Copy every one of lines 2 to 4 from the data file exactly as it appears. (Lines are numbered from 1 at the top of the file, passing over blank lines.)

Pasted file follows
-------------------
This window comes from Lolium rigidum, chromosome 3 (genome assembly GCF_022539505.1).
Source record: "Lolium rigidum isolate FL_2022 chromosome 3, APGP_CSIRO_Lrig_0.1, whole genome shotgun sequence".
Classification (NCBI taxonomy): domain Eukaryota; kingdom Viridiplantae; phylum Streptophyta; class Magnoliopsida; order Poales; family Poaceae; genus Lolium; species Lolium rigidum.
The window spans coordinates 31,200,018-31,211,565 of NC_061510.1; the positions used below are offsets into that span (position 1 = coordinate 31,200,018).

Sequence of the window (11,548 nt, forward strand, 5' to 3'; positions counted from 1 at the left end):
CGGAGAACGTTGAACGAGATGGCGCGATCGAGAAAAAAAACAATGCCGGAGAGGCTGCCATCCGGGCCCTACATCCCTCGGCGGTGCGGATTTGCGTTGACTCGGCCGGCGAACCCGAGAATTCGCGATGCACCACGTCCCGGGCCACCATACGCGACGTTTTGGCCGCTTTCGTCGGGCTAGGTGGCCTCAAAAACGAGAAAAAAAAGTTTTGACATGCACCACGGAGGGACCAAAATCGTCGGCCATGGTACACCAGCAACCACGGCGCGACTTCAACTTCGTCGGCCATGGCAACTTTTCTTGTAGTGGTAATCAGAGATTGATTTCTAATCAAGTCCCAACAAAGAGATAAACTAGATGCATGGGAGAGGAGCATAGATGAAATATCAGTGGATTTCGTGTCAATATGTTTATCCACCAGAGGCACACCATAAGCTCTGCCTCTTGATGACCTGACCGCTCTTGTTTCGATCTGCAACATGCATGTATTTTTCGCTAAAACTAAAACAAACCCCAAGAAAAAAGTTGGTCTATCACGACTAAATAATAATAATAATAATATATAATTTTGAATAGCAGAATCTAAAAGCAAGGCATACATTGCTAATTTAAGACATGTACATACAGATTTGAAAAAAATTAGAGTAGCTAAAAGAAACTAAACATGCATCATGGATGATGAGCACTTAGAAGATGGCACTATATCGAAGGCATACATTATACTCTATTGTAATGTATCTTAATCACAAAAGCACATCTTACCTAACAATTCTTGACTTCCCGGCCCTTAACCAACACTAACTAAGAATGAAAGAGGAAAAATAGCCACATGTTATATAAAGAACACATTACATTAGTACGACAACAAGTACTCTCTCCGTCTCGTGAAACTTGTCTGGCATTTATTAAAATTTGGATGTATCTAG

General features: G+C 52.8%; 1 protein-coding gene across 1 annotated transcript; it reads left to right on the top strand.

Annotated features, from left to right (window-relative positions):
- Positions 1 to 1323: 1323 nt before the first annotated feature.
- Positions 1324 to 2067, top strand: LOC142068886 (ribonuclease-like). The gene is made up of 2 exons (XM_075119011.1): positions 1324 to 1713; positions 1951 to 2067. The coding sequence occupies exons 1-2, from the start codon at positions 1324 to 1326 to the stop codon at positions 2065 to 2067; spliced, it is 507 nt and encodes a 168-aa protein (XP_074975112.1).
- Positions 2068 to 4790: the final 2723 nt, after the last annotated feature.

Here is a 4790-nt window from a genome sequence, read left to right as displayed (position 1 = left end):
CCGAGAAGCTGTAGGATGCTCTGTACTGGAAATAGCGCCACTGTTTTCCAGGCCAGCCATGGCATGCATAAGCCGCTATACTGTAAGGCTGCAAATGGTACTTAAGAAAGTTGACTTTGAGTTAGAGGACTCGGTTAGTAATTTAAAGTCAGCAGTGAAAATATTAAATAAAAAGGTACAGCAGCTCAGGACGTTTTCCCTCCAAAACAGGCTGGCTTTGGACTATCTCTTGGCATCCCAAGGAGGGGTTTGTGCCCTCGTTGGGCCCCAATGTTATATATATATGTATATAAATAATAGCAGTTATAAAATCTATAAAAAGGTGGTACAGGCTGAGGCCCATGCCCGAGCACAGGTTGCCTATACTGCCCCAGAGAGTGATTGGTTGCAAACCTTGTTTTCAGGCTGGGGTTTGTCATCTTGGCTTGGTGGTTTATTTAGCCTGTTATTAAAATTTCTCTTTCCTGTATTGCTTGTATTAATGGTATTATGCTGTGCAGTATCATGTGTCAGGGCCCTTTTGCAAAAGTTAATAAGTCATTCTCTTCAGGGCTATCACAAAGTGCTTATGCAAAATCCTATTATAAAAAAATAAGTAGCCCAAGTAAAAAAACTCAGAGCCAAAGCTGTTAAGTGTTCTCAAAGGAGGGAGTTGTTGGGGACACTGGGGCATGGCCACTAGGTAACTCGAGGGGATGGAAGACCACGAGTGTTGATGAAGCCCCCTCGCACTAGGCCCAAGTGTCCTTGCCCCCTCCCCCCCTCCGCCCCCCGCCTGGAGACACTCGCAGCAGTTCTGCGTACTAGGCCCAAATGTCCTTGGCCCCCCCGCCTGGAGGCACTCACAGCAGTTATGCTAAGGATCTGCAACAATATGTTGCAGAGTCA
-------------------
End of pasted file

Source record: "Lolium rigidum isolate FL_2022 chromosome 3, APGP_CSIRO_Lrig_0.1, whole genome shotgun sequence".
Classification (NCBI taxonomy): domain Eukaryota; kingdom Viridiplantae; phylum Streptophyta; class Magnoliopsida; order Poales; family Poaceae; genus Lolium; species Lolium rigidum.
The window spans coordinates 31,200,018-31,211,565 of NC_061510.1; the positions used below are offsets into that span (position 1 = coordinate 31,200,018).